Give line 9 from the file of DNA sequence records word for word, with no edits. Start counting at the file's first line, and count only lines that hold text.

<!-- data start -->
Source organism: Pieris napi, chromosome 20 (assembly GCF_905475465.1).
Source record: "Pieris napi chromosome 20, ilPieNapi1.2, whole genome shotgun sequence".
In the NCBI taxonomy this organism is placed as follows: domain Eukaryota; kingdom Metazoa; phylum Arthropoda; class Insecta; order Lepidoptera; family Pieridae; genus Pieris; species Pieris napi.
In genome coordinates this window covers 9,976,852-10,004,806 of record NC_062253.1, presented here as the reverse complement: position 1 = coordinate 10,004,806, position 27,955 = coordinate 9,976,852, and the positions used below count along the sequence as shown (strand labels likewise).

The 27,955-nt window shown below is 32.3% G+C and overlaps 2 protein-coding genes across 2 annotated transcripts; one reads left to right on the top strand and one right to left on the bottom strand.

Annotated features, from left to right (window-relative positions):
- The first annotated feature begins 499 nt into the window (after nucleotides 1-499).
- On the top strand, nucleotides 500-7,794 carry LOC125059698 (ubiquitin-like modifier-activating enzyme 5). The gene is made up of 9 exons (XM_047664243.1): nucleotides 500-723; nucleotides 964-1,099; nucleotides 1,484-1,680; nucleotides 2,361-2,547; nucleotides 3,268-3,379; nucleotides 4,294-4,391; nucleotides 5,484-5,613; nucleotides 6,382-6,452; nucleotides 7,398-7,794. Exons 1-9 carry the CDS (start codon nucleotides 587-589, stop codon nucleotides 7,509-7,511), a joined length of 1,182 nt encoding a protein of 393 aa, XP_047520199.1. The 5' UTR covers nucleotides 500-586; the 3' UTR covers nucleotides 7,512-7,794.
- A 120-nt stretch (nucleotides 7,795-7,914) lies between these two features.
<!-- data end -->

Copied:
- A 120-nt stretch (nucleotides 7,795-7,914) lies between these two features.